contact us | register a restaurant | recipes | jamaican-foods | advertise | search| travelogue | about us | blog | reviews | jamaican groceries | links | home
Have you ever found yourself in a distant city and wished you could find authentic Jamaican food? Do you want to try Jamaican cuisine but don't know where to go? Do you want to know about the happening Jamaican eateries? eatjamaican.com is the answer.
eatjamaican.com is a celebration of the growing popularity and the geographic spread of Jamaican food and culture. We have organized this website for you to appreciate the geographic spread of Jamaican restaurants. We provide you with a comprehensive list of restaurants and eateries by area, what they serve, when they serve, and how to get there. We solicit your input in evaluating the quality of the food and service provided by Jamaican eateries. Please send us your reviews. We also need your help to update and complete our listings. Please inform us via email about any corrections to our listing s and any information you may have about restaurants not listed on our website.
But not only that, you can help our visitors by listing cultural events in your area. Having a boat ride? a concert? a dance? a cultural event? List it here free.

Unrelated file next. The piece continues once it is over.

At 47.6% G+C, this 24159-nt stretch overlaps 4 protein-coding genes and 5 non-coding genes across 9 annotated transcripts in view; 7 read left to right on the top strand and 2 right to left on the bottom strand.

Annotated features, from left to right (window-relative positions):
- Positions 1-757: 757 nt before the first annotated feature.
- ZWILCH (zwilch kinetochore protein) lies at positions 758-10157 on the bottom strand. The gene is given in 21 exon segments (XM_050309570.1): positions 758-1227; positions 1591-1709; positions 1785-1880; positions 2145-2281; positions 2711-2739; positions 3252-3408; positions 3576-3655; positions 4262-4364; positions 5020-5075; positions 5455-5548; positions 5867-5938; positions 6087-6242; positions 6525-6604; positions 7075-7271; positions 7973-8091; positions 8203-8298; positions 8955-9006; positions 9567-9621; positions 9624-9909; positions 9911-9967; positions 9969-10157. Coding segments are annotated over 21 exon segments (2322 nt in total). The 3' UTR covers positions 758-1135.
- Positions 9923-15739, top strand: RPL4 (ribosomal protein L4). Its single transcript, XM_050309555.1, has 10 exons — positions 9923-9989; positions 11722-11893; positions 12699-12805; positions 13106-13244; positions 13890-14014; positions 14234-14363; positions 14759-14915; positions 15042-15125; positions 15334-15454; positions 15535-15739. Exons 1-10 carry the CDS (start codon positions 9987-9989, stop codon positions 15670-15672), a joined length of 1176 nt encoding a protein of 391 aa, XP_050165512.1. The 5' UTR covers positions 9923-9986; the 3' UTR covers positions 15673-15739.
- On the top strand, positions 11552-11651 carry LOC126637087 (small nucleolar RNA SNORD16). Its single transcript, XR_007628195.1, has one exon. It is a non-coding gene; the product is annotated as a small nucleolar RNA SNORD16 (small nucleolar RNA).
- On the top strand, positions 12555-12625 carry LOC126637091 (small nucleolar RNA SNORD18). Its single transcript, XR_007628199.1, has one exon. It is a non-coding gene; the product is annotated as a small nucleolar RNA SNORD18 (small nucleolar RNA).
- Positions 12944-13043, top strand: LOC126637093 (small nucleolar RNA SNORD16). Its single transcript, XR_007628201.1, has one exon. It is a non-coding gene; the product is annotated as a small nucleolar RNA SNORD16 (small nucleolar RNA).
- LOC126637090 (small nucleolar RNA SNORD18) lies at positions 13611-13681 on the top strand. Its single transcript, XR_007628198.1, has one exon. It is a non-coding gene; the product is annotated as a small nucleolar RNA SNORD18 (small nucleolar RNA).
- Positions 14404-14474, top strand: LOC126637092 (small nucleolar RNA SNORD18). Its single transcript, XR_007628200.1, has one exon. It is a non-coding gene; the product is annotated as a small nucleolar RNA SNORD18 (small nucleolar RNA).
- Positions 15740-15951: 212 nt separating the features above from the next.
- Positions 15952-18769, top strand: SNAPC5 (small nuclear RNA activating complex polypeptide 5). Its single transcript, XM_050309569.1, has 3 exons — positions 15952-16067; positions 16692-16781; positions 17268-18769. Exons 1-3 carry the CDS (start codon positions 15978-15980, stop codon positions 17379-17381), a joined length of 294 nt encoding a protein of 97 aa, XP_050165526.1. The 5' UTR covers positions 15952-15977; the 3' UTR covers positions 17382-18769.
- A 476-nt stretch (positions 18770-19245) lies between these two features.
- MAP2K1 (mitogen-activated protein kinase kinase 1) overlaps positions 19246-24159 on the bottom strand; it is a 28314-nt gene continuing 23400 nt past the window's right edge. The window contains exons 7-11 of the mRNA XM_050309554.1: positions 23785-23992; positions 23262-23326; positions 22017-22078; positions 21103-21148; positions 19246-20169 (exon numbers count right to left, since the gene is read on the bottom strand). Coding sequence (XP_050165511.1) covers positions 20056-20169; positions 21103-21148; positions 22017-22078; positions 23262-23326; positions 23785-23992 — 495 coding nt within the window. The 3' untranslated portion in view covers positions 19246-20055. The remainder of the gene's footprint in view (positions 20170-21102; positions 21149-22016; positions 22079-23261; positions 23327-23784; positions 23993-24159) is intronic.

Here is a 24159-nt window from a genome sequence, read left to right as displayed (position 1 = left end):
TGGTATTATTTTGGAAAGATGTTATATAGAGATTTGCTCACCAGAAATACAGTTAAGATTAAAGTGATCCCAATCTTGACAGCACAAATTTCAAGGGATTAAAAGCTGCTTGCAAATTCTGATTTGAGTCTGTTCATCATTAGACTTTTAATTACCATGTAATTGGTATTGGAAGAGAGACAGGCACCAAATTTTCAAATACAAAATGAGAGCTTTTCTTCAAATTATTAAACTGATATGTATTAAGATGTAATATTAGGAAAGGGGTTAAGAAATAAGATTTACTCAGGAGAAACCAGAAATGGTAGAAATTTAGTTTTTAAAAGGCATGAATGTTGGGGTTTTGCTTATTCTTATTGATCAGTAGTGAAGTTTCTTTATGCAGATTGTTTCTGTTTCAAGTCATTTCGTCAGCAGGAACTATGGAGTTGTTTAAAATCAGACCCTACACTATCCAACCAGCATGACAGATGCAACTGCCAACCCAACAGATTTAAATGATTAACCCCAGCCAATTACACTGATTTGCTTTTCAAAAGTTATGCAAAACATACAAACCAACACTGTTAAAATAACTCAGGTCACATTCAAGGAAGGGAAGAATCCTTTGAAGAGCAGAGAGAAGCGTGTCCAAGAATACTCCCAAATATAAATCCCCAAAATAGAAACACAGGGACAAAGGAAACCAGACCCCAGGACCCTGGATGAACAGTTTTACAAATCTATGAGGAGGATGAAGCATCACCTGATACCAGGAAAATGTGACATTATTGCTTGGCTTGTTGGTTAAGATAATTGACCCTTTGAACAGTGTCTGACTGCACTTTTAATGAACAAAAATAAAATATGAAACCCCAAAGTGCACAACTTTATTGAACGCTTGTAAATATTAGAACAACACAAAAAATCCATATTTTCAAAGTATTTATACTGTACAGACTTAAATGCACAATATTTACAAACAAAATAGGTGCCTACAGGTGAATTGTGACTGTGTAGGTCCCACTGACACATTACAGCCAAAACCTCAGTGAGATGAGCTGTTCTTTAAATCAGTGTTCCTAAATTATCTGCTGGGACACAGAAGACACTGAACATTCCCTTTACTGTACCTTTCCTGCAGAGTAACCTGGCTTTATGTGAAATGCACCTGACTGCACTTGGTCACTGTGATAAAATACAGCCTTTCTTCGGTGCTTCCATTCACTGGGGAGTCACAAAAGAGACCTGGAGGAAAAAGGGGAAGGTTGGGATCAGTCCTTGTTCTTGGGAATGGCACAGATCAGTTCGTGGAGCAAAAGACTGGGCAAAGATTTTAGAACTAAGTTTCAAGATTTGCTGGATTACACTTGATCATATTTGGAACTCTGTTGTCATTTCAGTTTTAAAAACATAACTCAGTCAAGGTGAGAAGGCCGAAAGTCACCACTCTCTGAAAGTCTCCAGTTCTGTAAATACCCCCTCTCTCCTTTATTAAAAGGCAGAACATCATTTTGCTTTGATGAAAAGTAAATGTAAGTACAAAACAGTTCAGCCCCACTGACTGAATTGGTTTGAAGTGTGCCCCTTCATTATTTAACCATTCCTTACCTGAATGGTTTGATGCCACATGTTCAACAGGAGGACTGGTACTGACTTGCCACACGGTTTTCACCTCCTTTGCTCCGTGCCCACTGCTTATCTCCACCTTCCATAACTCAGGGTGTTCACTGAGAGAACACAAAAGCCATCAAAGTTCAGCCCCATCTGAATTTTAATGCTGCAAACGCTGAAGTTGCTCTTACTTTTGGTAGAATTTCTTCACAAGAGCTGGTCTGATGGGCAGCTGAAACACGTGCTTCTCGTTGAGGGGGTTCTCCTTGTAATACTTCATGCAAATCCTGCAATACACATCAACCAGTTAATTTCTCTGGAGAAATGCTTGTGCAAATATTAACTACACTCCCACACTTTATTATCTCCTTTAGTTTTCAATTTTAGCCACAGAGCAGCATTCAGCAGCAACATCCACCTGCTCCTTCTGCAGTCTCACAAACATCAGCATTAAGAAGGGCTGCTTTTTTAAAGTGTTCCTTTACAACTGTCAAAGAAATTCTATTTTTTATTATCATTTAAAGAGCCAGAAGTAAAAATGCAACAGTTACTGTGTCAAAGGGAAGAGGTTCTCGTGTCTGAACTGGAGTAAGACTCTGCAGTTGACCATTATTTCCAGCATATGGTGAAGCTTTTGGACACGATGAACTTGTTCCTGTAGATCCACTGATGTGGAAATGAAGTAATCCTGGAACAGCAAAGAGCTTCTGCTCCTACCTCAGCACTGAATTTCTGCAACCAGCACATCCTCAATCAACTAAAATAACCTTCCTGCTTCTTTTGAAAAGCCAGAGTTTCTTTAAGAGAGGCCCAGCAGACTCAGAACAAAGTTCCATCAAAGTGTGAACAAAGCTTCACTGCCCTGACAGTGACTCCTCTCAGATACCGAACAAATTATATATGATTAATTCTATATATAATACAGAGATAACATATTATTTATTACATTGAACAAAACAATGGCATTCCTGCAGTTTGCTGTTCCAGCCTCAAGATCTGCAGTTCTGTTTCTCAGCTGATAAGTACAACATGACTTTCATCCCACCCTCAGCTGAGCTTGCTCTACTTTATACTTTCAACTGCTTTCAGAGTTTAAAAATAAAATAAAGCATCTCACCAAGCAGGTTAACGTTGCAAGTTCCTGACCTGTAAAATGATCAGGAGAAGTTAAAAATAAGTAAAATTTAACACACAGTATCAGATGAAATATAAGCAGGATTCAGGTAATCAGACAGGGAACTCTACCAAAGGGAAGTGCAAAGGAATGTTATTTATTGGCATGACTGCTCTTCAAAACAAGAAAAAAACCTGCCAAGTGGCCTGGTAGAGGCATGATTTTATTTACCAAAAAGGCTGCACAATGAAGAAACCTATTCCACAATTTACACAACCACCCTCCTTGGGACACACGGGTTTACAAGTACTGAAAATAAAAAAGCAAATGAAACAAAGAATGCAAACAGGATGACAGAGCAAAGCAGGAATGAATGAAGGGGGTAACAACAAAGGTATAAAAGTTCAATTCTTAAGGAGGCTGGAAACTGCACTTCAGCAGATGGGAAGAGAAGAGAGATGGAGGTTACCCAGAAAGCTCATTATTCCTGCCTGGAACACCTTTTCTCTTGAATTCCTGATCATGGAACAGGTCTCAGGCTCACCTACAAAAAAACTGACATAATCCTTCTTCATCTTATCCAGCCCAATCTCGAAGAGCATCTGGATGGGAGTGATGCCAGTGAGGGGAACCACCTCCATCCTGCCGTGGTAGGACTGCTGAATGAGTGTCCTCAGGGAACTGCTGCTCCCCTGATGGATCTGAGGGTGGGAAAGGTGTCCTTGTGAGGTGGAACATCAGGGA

Like the language spoken by the populous, Jamaican cuisine is a creole of African, Arawak Indian, Asian Indian, Chinese, Spanish and English colonial influences. Jamaican food has gained wide acceptance because of this eclecticism. Jamaican food is highly spiced. The main seasonings are allspice (known as "pimento" in Jamaica) , the very flavorful and hot scotch bonnet pepper, and ginger. Some ingredients, like papaya, goat, grouper, rum and cho-cho (a bland green squash also called "cristophane" and "chayote" on other islands) are common to all Caribbean cuisine. However, Jamaican food is best known for its famous jerk seasoning. This incendiary barbecuing seasoning is concocted from scotch bonnet peppers, pimento, and other spices. The delicious scent of jerked meat is always an inviting smell. Also, because the Jamaican Rastafarians, famous for their dreadlocked hair and reggae music, are vegetarians, it is usually easy to find meatless selections in Jamaican restaurants.
The Jamaican national dish is very unique. It is made of ackee and salted cod. Ackee is the fruit of a large glossy-leafed tree. Ackee is cooked with salt cod and onions and spices. It has a consistency and appearance of well beaten scrambled eggs. People who try ackee and salt fish usually give it two thumbs up!
We hope you will contribute to this website to make it better and we hope you will recommend it to your friends.
International Pages USA Pages
Phone: 206-339-9034 Fax: 206-339-9034
E-mail: [email protected]